Xeros Washing Machine Uses Beads Instead Of Water


High-efficiency washing machines may soon have new competition: the Xeros. This, however, is no ordinary high-efficiency machine; it uses tiny plastic spheres to clean clothes and absorb both smells and stains, making the Xeros almost completely waterless. Glamorous? Not really. Innovative? Definitely.

“Traditional laundry machines still operate on the basic principle of dousing fabrics in hot water and detergent, soaking them for long periods of time, and then dropping and slopping them around with an aggressive mechanical action,” states Xeros on its website. It’s the company’s mission to change the way people think about slopping their laundry around.

Each machine contains millions of nylon polymer beads — 1.3 million, to be exact. According to the Daily Mail, each load of laundry requires the beads, a cup of water, and “a few drops” of Xeros detergent. Once the machine starts, the beads become absorbent in the humidity and attract dirt and dye not just to their surface, but actually absorb it into their center.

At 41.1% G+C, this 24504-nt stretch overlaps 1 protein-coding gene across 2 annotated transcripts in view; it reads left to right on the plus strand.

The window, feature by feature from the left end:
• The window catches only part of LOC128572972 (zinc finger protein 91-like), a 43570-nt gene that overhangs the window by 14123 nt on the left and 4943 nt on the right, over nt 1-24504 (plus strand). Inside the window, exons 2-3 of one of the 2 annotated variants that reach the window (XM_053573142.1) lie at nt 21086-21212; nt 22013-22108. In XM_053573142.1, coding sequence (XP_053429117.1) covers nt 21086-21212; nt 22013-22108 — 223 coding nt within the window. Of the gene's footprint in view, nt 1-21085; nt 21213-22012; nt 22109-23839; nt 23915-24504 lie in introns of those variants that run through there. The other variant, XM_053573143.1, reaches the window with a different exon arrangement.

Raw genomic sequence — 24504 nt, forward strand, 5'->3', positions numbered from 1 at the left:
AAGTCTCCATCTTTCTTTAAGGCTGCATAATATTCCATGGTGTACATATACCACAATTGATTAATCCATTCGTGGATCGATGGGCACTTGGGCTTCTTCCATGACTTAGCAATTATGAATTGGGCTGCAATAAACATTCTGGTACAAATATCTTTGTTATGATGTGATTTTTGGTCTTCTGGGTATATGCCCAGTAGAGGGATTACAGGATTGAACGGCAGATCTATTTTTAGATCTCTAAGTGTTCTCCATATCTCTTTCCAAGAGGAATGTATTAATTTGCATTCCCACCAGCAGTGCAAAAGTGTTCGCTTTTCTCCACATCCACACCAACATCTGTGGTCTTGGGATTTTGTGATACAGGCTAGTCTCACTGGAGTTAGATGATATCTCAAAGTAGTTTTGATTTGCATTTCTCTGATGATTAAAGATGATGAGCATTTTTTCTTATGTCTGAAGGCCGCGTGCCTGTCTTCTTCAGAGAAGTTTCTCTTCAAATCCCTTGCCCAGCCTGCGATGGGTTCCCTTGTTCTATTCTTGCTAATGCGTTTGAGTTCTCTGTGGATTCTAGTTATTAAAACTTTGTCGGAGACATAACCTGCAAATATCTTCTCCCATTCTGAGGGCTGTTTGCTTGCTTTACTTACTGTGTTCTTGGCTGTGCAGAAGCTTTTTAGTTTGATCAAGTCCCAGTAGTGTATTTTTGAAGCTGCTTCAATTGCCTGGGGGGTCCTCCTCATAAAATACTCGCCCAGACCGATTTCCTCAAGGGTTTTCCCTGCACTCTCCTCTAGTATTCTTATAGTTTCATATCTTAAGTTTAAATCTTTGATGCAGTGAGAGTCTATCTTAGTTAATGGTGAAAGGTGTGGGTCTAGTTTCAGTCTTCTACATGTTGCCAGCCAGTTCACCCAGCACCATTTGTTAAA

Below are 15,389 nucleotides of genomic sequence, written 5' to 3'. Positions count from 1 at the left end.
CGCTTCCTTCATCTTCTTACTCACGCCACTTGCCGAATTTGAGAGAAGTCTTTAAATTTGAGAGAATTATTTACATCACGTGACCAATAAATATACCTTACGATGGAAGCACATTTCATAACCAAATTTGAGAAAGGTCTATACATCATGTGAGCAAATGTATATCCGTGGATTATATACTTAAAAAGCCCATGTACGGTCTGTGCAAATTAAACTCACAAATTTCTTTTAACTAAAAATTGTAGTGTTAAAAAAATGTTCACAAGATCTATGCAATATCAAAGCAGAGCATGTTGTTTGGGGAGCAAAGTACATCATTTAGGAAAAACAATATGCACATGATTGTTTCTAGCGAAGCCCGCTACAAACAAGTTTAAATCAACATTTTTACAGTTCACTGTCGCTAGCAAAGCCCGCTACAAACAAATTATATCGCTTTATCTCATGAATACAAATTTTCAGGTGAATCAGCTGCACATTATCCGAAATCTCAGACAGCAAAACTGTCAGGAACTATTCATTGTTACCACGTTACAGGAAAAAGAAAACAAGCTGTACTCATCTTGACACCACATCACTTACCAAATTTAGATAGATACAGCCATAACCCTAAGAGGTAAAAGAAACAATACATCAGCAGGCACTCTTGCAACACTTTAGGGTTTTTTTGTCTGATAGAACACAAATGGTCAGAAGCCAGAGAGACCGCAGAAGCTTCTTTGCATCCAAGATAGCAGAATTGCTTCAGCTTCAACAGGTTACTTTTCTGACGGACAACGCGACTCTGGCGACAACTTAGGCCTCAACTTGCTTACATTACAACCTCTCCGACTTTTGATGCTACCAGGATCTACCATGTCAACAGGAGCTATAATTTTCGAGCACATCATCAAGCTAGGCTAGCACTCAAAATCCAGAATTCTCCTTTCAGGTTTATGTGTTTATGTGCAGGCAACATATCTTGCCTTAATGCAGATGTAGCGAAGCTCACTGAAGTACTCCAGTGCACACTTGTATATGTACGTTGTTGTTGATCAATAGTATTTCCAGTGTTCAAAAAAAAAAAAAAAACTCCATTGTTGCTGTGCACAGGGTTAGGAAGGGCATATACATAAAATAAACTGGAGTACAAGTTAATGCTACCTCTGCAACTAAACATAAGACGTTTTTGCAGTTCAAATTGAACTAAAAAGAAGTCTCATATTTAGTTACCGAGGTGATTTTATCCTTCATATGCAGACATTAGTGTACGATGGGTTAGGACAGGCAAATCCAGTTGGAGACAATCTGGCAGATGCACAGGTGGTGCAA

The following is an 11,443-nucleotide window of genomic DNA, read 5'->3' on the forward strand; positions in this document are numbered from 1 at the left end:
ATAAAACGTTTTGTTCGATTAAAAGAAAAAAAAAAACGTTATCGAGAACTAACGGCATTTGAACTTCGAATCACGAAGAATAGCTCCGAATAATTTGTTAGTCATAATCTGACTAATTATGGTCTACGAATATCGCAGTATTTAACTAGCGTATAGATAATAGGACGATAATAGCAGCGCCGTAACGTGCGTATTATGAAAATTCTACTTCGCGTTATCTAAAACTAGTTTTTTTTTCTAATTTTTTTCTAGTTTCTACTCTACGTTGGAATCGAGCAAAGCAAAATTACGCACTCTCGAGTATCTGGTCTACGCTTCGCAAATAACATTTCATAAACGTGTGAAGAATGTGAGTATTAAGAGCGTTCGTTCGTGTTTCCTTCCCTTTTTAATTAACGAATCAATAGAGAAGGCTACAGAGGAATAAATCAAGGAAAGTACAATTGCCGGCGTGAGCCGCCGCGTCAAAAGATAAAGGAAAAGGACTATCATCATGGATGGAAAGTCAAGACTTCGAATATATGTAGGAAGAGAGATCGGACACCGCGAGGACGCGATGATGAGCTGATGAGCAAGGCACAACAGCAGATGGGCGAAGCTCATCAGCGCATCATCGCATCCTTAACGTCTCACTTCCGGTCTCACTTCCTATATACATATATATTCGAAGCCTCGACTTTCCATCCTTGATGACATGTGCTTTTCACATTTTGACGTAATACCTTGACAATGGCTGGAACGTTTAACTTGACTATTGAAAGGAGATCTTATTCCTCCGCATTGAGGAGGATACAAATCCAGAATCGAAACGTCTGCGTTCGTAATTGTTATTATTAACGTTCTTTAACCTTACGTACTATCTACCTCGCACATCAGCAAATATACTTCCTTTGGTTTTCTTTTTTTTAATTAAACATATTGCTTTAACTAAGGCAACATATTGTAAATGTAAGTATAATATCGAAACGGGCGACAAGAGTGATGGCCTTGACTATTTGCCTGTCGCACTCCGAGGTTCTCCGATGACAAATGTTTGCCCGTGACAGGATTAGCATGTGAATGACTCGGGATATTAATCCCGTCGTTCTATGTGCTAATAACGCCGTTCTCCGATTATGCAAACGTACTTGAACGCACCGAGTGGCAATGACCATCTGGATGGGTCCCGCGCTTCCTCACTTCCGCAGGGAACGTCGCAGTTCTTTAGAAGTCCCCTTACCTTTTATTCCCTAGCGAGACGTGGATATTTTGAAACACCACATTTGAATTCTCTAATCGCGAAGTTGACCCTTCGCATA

After the cycle is over, the beads are spun out of the drum and returned to a special sump pump, where they await the next 500 loads.



These magical beads don’t just use less than 20 percent of the water of a normal washing machine; they also use only half of the electricity, according to the Daily Mail. Although Crest Cleaners chief executive David Slan tells the Washington Post that his current utility cost savings are “not earth-shattering,” he still wants his 14 locations to contain nothing but Xeros machines within the next few years in order to brace his company for an increase in water costs.

Xeros can’t make any promises about utility bills, but it does promise massive savings in water itself: It claims that the U.S. laundry industry could have saved over 16.5 billion gallons of water since 2013 if it had been using Xeros machines instead of traditional commercial ones.

But what about the beads themselves? “Nylon polymer” doesn’t sound like a very Earth-friendly material, but amazingly, it appears that it is. Xeros says that its beads are completely recyclable, so after you’ve used them for your 500 loads of laundry, they don’t just get thrown away to trickle to the bottom of a landfill and stay there forever, as you might expect small plastic beads to do.

Currently, the Xeros is only available in commercial form for hotels and laundry services, but Xeros Chief Executive Bill Westwater tells the Daily Mail that a household form is being developed; the company is building and testing prototypes, so within the next few years, nylon beads might become the new norm in household cleaning.